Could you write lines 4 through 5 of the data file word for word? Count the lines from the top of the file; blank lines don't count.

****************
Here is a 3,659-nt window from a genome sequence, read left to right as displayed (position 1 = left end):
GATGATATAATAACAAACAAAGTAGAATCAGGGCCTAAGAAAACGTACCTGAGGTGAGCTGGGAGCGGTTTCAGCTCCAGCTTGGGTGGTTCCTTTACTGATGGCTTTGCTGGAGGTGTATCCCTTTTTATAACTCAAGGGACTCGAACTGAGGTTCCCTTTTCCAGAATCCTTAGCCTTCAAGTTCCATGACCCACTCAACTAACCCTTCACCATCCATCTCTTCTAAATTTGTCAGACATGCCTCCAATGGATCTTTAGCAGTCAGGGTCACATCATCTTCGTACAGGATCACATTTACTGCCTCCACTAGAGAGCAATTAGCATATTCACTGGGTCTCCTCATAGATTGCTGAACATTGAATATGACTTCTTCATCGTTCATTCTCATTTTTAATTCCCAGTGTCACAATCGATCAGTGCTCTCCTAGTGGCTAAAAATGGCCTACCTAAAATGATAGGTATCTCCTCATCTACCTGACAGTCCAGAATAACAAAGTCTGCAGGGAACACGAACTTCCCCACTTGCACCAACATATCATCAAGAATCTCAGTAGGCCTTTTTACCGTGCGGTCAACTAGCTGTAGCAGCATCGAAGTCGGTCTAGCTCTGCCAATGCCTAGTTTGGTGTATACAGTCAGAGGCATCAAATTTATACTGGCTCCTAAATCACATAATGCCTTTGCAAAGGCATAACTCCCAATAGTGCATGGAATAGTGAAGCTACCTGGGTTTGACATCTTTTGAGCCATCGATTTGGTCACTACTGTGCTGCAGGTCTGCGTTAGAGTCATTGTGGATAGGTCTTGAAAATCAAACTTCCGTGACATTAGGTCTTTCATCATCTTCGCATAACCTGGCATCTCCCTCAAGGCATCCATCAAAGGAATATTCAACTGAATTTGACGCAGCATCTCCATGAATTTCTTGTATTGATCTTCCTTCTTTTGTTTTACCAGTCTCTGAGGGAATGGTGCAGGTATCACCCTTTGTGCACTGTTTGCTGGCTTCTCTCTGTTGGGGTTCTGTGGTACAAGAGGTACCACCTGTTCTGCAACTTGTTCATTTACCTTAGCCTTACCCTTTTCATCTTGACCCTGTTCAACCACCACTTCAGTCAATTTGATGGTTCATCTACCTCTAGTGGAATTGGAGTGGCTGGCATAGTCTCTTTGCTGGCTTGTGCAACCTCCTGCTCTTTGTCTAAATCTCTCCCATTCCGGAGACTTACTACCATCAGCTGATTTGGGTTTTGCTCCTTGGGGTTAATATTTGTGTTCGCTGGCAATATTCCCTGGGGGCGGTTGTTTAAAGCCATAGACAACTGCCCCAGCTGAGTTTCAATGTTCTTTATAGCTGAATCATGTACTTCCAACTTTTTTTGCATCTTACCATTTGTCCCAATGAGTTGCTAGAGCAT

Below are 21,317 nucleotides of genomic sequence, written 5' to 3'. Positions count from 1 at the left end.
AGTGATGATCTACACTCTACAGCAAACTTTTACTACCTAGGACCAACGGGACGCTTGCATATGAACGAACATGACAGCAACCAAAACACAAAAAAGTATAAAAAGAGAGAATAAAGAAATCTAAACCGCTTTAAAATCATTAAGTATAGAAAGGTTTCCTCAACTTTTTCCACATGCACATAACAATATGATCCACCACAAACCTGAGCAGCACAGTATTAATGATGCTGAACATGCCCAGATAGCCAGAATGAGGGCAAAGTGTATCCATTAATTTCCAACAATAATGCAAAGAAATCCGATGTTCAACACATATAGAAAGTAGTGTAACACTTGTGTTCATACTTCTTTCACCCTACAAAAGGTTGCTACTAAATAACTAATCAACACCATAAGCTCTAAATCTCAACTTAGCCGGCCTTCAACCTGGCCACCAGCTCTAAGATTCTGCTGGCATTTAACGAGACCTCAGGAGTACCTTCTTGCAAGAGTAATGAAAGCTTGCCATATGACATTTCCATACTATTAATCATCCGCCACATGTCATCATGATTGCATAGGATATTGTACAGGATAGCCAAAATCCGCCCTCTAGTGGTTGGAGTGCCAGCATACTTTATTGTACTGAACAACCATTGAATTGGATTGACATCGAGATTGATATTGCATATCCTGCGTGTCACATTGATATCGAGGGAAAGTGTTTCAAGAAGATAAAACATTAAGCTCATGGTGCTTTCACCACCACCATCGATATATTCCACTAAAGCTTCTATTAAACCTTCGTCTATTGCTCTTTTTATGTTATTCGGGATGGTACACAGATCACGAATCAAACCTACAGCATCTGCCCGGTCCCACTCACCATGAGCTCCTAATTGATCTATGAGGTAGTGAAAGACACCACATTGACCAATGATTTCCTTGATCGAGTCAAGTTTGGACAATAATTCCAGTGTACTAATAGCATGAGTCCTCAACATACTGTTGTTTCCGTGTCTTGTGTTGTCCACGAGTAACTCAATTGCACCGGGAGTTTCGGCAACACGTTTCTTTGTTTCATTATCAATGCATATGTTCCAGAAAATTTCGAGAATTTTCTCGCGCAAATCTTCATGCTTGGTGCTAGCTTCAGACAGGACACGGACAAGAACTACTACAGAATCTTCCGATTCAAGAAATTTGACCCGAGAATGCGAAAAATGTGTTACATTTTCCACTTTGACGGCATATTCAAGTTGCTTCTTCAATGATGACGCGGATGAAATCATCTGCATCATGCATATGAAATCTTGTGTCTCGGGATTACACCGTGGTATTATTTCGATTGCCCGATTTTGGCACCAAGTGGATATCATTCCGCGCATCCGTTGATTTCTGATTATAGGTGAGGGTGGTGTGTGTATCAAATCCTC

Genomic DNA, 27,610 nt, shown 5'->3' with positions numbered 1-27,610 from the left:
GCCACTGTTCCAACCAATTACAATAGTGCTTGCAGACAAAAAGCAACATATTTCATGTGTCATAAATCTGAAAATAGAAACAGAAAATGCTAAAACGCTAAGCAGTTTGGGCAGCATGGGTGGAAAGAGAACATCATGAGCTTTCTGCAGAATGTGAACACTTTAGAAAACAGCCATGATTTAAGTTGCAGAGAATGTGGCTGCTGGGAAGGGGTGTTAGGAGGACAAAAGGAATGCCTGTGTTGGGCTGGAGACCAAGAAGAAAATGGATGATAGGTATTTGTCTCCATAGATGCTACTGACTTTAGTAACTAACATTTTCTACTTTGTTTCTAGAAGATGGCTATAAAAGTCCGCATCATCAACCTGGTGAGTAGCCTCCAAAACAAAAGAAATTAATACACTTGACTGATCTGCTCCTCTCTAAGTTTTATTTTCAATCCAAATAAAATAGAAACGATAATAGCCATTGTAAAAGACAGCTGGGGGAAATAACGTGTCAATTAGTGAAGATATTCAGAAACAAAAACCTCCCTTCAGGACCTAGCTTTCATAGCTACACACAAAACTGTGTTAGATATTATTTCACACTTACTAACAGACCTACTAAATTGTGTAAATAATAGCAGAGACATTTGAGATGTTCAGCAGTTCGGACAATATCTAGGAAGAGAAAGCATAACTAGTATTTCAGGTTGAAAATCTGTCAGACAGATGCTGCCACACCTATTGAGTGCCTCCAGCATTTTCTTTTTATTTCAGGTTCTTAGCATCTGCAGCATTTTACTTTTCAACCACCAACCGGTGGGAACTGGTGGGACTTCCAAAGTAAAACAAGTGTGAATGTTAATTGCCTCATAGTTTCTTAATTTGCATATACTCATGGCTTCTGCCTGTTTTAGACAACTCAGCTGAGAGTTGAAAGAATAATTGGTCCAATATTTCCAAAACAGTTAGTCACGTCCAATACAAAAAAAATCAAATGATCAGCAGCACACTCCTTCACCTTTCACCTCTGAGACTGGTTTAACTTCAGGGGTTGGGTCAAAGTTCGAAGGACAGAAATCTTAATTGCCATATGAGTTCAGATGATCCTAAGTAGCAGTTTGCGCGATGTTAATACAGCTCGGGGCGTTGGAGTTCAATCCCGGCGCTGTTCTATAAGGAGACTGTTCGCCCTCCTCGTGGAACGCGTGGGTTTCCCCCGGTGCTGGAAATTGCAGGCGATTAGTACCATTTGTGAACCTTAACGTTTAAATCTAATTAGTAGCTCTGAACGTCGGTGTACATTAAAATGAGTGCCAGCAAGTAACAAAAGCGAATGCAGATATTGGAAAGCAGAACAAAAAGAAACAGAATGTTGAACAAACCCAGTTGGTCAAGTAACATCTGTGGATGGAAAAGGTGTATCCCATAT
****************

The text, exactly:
AGTGATGATCTACACTCTACAGCAAACTTTTACTACCTAGGACCAACGGGACGCTTGCATATGAACGAACATGACAGCAACCAAAACACAAAAAAGTATAAAAAGAGAGAATAAAGAAATCTAAACCGCTTTAAAATCATTAAGTATAGAAAGGTTTCCTCAACTTTTTCCACATGCACATAACAATATGATCCACCACAAACCTGAGCAGCACAGTATTAATGATGCTGAACATGCCCAGATAGCCAGAATGAGGGCAAAGTGTATCCATTAATTTCCAACAATAATGCAAAGAAATCCGATGTTCAACACATATAGAAAGTAGTGTAACACTTGTGTTCATACTTCTTTCACCCTACAAAAGGTTGCTACTAAATAACTAATCAACACCATAAGCTCTAAATCTCAACTTAGCCGGCCTTCAACCTGGCCACCAGCTCTAAGATTCTGCTGGCATTTAACGAGACCTCAGGAGTACCTTCTTGCAAGAGTAATGAAAGCTTGCCATATGACATTTCCATACTATTAATCATCCGCCACATGTCATCATGATTGCATAGGATATTGTACAGGATAGCCAAAATCCGCCCTCTAGTGGTTGGAGTGCCAGCATACTTTATTGTACTGAACAACCATTGAATTGGATTGACATCGAGATTGATATTGCATATCCTGCGTGTCACATTGATATCGAGGGAAAGTGTTTCAAGAAGATAAAACATTAAGCTCATGGTGCTTTCACCACCACCATCGATATATTCCACTAAAGCTTCTATTAAACCTTCGTCTATTGCTCTTTTTATGTTATTCGGGATGGTACACAGATCACGAATCAAACCTACAGCATCTGCCCGGTCCCACTCACCATGAGCTCCTAATTGATCTATGAGGTAGTGAAAGACACCACATTGACCAATGATTTCCTTGATCGAGTCAAGTTTGGACAATAATTCCAGTGTACTAATAGCATGAGTCCTCAACATACTGTTGTTTCCGTGTCTTGTGTTGTCCACGAGTAACTCAATTGCACCGGGAGTTTCGGCAACACGTTTCTTTGTTTCATTATCAATGCATATGTTCCAGAAAATTTCGAGAATTTTCTCGCGCAAATCTTCATGCTTGGTGCTAGCTTCAGACAGGACACGGACAAGAACTACTACAGAATCTTCCGATTCAAGAAATTTGACCCGAGAATGCGAAAAATGTGTTACATTTTCCACTTTGACGGCATATTCAAGTTGCTTCTTCAATGATGACGCGGATGAAATCATCTGCATCATGCATATGAAATCTTGTGTCTCGGGATTACACCGTGGTATTATTTCGATTGCCCGATTTTGGCACCAAGTGGATATCATTCCGCGCATCCGTTGATTTCTGATTATAGGTGAGGGTGGTGTGTGTATCAAATCCTC

Genomic DNA, 27,610 nt, shown 5'->3' with positions numbered 1-27,610 from the left: